And now, there are better tools to make variations of comics pages. Separating a bunch of existing art into layers for 3D presentation sounds like it could be an extremely tedious and time-consuming job3For pages that are laid out traditionally, at least. I don’t have a clear idea how common or rare it is for comics to be made entirely digitally at this point.. It’s also one of the very few jobs where it’s ethical to let machine learning handle the drudge work. It already excels at separating people and animals in photos from their backgrounds.

There’s one aspect of the Vision Pro that’s been getting gradually clearer the more I use it: how much Apple is trying to position this as a platform. The question of “what is this good for?” still persists, as does the sense that this will take at least a couple of iterations to truly come into its own. The hardware and the operating system both feel very opinionated to me, not so much in terms of what you do with it, but how you do the things you do.

I’m not so enamored of the Vision Pro4Or the company, despite all evidence to the contrary that I’m going to try and spin the lack of a “killer app” into a positive. But the lack feels less urgent and less relevant now than it did before I started using the device.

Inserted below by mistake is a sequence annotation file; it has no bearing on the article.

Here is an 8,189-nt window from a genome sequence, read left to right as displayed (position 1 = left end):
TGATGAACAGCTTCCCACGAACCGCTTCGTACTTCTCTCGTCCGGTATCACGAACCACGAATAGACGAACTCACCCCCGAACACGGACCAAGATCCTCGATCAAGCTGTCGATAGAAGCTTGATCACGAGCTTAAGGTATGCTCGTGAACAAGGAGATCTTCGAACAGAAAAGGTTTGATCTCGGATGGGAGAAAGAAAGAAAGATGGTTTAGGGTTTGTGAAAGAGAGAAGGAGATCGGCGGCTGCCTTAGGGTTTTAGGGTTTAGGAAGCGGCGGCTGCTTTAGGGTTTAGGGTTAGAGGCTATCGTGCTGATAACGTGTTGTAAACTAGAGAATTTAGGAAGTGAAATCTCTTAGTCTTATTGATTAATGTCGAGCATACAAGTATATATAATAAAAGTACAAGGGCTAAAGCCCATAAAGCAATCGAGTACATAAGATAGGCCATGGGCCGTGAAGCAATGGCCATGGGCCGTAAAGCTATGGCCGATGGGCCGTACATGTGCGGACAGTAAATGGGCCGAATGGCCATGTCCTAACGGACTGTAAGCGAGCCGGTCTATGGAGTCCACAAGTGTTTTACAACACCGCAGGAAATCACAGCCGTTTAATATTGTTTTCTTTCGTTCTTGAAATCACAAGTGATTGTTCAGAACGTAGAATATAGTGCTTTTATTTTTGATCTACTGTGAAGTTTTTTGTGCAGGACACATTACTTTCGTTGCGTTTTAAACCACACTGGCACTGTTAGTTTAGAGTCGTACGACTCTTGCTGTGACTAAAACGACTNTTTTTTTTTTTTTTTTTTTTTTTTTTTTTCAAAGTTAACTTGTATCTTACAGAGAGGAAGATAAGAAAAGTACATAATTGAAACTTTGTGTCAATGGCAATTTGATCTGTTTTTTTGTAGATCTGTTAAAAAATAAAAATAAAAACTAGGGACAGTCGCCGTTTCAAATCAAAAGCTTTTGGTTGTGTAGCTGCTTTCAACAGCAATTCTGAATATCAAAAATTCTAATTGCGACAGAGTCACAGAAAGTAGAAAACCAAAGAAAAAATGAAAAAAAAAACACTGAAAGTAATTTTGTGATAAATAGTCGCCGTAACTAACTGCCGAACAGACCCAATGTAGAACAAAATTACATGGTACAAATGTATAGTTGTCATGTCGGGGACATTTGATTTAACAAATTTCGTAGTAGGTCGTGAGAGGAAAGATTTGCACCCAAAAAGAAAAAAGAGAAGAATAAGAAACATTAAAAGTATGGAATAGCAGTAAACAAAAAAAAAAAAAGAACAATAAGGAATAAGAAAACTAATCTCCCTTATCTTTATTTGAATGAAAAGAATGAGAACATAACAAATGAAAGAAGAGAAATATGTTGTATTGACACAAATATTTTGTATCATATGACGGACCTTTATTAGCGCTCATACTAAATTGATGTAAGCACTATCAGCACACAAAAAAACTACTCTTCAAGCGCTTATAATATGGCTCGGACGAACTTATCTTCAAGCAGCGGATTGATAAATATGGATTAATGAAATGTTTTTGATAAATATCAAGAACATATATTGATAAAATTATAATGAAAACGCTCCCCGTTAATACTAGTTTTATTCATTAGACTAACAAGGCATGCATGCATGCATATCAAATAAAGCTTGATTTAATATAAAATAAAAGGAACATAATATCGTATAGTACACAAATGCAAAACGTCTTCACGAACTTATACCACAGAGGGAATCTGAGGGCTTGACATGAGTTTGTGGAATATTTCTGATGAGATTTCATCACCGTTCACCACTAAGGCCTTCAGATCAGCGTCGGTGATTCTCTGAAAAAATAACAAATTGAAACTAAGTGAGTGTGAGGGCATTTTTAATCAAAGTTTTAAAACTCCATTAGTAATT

Having a killer app necessarily limits how you think of the entire platform; the iPad is now “my Procreate5Or more accurately, Pixaki, since I’m mostly doing art for the Playdate machine,” the PS5 is “my Jedi Outcast machine,” and the Quest is “the thing I use to play Half-Life: Alyx.” (Using my Windows PC, which is now just “my Steam box.”) I still think of the Mac Plus as the box I used for HyperCard and Dark Castle. In a sense, it’s still too early for the Vision Pro to be narrowing its focus. Assuming Apple has the patience to weather sluggish sales and critical first impressions, ideas will be able to percolate and eventually coalesce into something that’s a unique must-have. Until then, there’s enough of a novelty factor to make familiar apps just a little more “delightful.”

In other words: no, chasing a niche market of comic book fans by adding some 3D gimmickry will never be the “killer app” that justifies the existence of the platform. But it would be a delightful twist on something familiar, which has been Apple’s MO for most of its existence.

  • 1
    Which I admit I kind of forgot existed
  • 2
    For better or worse. (I say mostly better, if only because it expands the audience).
  • 3
    For pages that are laid out traditionally, at least. I don’t have a clear idea how common or rare it is for comics to be made entirely digitally at this point.
  • 4
    Or the company, despite all evidence to the contrary
  • 5
    Or more accurately, Pixaki, since I’m mostly doing art for the Playdate